The case of the dwarf is not an excuse but an entirely valid argument that you fail to address.  The thematic feel of the dwarven race lends itself to the heavily armored classes, and the ability to ignore the speed penalty reflects this.  The alternative is a character with a 4 speed and this would lead to no one choosing to play a dwarf.  The idea that this rises, a world in which dwarves avoid heavy armor because they can't move around in it, goes against every tradition for the race that attracts players to it to begin with.  We want to play Gimlis, and we can't do that if the dwarf is a weak example of armored classes.  As a consequence, the race has the ability to wear the heavy armor without the speed penalty.  This is not a case of raw design in a combat-vacuum in which there is no roleplaly and therefor a mistake on the part of the game designers, but rather a case where the story and feel of a race trumps the need to be true to the rules in all cases.  Literally, they break the rules because it makes no sense for them to do otherwise.

It's not what they did with the Dwarf but how they did it. They did it in such a way that provided great benefit to some character types while providing zero benefit to other character types, but the key here is that it did not need to have been done that way. They could have crafted the race such that it provided the desired benefit for heavily armored characters while still also leaving room for lightly armored characters to thrive without simply being short an entire racial feature. Here's an example of a racial feature that I might add to the Dwarf to fix this problem:

Steadfast: While you are slowed while wearing light armor or no armor, your speed becomes 3. You can't increase your speed above 3, and your speed doesn't increase if it was lower than 3. If you're slowed while moving, stop moving if you have already moved 3 or more squares.

In this way, the heavily armored Dwarf does get to keep its benefits but the lightly armored Dwarf also gets thrown a bone, and all remains both mechanically and thematically appropriate. Flavor and mechanics are preserved all around. What I suggest that you do if you really feel like you need to have a charge racial feature is to grant your race an alternative racial feature option that it can select in place of that feature should a player decide to play a non-charging character.

In the case of the minotaur and by extention the uniborn as well (as I have come to suspect that this critique is primarly aimed at maintaining the primacy of the argumentation that supports the minotaur rewrite that you have produced, which I'm sure is a perfectly valid approach)  the story centric question of who in their right mind is going to stop a minotaur or magical unicorn man charging them is one that begs attention.  Is it, in the context of a combat-vacuum in which rules must reign supreme "broken?"  Sure.  Why would anyone charge with any other races?  In the actual context of game, in which combat is a component of and not the entire session, it plays out rather differently.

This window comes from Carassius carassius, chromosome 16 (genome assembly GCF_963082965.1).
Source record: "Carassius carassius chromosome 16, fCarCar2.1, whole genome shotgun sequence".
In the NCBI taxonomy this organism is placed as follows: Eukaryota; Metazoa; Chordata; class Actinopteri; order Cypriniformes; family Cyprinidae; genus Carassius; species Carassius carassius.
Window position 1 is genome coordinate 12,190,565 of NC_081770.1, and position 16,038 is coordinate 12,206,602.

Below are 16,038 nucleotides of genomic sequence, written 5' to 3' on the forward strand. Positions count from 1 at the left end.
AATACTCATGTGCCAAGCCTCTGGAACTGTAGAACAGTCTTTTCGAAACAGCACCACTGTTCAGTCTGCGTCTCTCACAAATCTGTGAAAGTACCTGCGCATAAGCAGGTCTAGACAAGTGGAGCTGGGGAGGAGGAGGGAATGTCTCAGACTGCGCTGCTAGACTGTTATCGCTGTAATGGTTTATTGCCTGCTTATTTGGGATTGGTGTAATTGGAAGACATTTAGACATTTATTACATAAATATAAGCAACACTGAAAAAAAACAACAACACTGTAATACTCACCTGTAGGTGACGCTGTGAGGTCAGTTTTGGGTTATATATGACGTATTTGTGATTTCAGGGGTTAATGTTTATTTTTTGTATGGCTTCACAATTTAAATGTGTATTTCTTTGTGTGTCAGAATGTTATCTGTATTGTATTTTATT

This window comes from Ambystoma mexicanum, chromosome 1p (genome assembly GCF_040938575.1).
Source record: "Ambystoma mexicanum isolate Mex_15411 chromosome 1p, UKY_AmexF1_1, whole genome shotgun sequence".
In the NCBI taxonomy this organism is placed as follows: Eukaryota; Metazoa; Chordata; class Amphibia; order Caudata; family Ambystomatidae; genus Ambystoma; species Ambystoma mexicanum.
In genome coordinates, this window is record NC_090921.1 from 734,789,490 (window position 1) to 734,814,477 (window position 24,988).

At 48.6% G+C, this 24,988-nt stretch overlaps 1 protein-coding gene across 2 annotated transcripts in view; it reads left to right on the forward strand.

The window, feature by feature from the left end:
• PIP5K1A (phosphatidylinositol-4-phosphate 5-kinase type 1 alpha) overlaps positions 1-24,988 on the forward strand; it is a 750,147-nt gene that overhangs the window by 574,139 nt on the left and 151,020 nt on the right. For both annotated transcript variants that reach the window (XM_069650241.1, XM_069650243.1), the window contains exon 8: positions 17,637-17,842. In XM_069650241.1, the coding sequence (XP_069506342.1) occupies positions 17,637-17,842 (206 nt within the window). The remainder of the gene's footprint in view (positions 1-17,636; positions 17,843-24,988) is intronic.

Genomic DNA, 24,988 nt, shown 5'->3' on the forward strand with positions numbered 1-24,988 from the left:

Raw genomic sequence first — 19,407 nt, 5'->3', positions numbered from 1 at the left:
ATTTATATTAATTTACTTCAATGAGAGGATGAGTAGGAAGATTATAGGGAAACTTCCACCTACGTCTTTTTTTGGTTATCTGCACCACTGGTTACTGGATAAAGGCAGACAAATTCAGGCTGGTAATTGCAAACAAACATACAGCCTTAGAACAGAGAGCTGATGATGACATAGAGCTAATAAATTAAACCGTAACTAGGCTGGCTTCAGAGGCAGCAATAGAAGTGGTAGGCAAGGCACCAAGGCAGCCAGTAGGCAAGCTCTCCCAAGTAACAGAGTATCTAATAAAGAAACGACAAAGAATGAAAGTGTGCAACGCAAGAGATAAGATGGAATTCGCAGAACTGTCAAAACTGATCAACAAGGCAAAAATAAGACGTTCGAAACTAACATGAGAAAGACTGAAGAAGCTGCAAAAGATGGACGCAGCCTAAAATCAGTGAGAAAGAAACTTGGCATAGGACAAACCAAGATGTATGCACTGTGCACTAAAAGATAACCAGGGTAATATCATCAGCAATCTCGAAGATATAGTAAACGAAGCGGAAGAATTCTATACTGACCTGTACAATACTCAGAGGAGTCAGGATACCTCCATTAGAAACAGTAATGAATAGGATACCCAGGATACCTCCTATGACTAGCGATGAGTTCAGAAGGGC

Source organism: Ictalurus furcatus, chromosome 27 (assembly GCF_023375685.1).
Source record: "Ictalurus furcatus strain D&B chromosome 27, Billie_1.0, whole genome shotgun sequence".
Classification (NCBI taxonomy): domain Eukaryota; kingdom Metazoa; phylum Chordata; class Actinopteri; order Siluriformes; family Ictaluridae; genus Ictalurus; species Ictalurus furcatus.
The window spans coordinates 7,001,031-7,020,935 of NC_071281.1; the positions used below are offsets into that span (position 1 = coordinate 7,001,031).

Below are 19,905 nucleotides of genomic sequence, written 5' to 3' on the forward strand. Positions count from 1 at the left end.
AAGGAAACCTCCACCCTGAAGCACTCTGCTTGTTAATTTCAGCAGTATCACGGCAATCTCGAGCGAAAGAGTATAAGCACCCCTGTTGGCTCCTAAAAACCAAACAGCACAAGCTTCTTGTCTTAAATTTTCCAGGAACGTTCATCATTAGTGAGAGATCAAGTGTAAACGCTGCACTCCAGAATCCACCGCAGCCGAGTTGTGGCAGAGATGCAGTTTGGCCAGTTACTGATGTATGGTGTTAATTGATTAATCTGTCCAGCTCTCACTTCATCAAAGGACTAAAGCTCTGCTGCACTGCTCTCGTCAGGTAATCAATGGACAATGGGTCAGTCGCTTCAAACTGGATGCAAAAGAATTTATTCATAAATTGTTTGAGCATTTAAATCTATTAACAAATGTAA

I believe that this favoring of the narrative over the rules in a combat-vacuum defines the primary difference in our design paradigms.

But you don't have to give up mechanics in order to keep flavor intact. Crunch and fluff are not opposite ends of a spectrum. People sometimes perceive my stance to be that mechanics is more important than flavor, but that's not true. What my stance is that mechanics and flavor don't have to be mutually exclusive. If your concept is such that it's impossible not to give up either for the other, then that's a problem, but in the vast majority of cases, this is not true. Your race here can be more mechanically flexible without needing to give up any flavor at all, so why not do that?

Why, yes, as a matter of fact I am the Unfailing Arbiter of All That Is Good Design (Even More So Than The Actual Developers) TM Speaking of things that were badly designed, please check out this thread for my Minotaur fix. What have the critics said, you ask? "If any of my players ask to play a Minotaur, I'm definitely offering this as an alternative to the official version." - EmpactWB "If I ever feel like playing a Minotaur I'll know where to look!" - Undrave "WoTC if you are reading this - please take this guy's advice." - Ferol_Debtor_of_Torm "Really full of win. A minotaur that is actually attractive for more than just melee classes." - Cpt_Micha Also, check out my recent GENASI variant! If you've ever wished that your Fire Genasi could actually set stuff on fire, your Water Genasi could actually swim, or your Wind Genasi could at least glide, then look no further. Finally, check out my OPTIONS FOR EVERYONE article, an effort to give unique support to the races that WotC keeps forgetting about. Includes new racial feature options for the Changeling, Deva, Githzerai, Gnoll, Gnome, Goliath, Half-Orc, Kalashtar, Minotaur, Shadar-Kai, Thri-Kreen, Warforged and more!